Response: I think that the flap over the Royal Society letter helps to make my main point — ” there are real risks for the scientific enterprise when science academies become political advocates.” And on Colglazier’s recogniztion of work to be done in developing the right traditions, we are in complete agreement.

3 Responses to “Response from William Colglazier on Science Academies as Political Advocates”

  1. Dylan Otto Krider Says:

    I think the concerns over scientists advocating policy does have obvious pitfalls. But when I said previously that it seemed like you were drifting dangerously close to calling for a particular policy, you seemed to say you were a policy guy.

    So, when is it appropriate to call for a particular policy? What’s the difference between saying science shows that reducing CO2 emissions won’t do much to stop hurricanes, and that science shows CO2 is contributing to hurricane intensity (however small), or that climate change might have costs and negatives associated with it? Why is calling to NOT reduce greenhouse gases appropriate, but calling for reductions inappropriate? Is it that as a policy guy you don’t have to limit yourself as a straight researcher would?

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  3. Roger Pielke Jr. Says:

    Dylan- Thanks. Actually my point is not so much to draw a line between advocating for particular policies and not doing so, but to recognize the consequences of making such choices. Please read this post for more elaboration of these points:

    On climate change I am clearly advocating a particular framing of the problem. I also think that the IPCC should serve as an honest broker of policy options. I think that these two positions are perfectly compatible. Similarly, I think that the NRC should not engage in political advocacy.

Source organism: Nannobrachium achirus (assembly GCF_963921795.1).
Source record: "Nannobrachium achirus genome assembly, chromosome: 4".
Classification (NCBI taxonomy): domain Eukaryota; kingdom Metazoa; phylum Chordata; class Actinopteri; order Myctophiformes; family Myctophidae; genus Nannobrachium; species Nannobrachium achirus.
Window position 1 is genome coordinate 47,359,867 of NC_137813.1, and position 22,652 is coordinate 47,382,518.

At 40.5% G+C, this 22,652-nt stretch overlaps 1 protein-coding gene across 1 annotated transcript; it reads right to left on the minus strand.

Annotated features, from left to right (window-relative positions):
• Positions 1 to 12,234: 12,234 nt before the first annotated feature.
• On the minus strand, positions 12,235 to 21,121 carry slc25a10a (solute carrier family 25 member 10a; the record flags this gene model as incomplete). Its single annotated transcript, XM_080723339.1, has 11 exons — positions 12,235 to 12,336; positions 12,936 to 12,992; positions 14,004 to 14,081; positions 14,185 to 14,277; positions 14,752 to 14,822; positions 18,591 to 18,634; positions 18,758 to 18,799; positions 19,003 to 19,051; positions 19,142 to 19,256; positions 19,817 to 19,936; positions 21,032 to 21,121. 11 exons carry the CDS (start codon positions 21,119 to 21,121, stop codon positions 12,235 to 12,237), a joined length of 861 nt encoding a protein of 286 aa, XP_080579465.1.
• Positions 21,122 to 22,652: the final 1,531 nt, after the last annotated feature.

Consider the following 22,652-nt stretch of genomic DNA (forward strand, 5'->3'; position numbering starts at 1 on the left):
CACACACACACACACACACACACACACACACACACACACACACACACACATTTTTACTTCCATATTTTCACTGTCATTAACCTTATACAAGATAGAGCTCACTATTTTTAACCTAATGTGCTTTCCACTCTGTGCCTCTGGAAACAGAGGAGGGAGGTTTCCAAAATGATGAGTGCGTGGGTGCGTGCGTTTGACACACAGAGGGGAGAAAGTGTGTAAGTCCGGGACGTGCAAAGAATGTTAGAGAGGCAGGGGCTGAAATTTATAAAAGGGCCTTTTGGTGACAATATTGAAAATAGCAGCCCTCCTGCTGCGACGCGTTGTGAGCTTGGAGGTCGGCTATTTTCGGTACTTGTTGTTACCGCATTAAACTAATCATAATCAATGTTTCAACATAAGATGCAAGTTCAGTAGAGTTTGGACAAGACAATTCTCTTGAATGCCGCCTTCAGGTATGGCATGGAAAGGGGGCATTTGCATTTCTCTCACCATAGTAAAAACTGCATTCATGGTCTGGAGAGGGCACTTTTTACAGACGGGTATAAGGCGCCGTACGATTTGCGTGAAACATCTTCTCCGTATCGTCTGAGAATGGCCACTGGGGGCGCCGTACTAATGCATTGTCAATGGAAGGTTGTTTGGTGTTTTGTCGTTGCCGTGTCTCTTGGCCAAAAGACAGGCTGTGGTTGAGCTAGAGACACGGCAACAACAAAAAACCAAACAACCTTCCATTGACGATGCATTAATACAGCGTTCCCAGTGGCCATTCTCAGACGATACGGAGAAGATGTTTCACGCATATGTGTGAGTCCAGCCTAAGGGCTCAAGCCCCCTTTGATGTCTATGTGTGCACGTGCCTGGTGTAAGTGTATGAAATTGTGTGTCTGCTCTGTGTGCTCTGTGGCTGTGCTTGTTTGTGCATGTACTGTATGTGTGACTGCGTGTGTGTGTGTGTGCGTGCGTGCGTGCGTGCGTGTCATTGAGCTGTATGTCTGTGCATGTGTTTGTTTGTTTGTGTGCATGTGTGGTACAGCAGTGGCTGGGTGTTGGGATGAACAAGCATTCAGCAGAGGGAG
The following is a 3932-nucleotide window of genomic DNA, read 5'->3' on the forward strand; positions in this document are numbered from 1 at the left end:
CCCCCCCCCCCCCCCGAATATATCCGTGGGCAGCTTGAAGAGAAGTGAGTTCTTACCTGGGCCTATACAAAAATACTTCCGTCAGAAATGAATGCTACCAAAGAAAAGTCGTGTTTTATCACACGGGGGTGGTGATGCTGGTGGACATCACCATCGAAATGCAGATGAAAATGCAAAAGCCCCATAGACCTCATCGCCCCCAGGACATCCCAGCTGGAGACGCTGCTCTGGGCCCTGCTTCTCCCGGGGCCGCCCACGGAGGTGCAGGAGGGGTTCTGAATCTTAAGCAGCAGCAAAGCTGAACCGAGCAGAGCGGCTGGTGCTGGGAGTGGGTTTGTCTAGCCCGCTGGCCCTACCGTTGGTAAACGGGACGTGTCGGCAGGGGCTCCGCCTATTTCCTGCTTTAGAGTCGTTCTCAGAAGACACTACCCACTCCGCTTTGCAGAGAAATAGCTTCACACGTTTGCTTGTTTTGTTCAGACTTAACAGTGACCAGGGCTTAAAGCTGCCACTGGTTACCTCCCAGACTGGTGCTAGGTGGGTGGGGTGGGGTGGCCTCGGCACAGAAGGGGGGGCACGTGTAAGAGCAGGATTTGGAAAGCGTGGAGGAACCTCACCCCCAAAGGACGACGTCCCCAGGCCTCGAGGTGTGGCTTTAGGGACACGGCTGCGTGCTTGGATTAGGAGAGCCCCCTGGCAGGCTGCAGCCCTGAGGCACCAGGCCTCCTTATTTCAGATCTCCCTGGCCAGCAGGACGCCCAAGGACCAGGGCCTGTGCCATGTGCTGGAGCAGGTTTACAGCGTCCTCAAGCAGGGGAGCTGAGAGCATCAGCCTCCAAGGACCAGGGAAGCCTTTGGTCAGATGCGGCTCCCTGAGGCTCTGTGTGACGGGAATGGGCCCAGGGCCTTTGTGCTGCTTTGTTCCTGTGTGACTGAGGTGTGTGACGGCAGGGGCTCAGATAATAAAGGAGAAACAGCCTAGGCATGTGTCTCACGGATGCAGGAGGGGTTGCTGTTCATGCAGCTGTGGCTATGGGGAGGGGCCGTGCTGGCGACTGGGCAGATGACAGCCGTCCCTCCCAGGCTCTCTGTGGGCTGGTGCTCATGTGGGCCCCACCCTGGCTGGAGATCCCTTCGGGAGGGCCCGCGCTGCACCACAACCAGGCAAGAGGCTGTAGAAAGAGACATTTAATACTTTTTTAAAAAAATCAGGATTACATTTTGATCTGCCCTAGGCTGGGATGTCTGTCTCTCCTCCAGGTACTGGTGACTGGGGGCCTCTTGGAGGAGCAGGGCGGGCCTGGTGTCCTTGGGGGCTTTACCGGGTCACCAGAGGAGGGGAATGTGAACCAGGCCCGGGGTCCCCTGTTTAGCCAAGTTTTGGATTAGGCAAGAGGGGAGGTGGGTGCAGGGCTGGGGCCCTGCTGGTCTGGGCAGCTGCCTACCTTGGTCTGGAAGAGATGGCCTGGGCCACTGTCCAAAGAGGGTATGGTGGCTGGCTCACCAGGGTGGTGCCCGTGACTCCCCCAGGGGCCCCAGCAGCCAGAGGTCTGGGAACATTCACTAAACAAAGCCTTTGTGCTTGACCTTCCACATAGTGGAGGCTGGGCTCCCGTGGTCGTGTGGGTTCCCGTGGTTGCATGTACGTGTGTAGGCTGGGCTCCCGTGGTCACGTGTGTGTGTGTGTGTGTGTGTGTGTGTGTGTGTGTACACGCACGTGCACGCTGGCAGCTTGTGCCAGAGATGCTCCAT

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  5. Eli Rabett Says:

    IMHO the issues are not being framed correctly. More to the point, the issue is being framed in a way that supports a prearrived at conclusion.

    The mission of the several national academies is to provide the best possible advice on scientific and technical issues to their governments.

    Historically and currently most national academies do a really good job of this. Where this is not the case, the academies are constrained by the ideology of their governments, not of the academy members or of the national technical/scientific community. Excellent examples of this are the former Soviet dominated governments and China.

    There are some cases where academies are asked to cooperate in evaluating policies. Usually this is done in collaboration with political entities.

    The problem we face today in the United States has nothing to do with this.

    The National Academies are quite prepared to see their advice ignored, or even “yes but we have more important things to do firsted”. What has set them off is that the current US administration is distorting their advice to the public in order to justify policy choices.

    They are not going to hold still for that, even at the risk of being OTAed.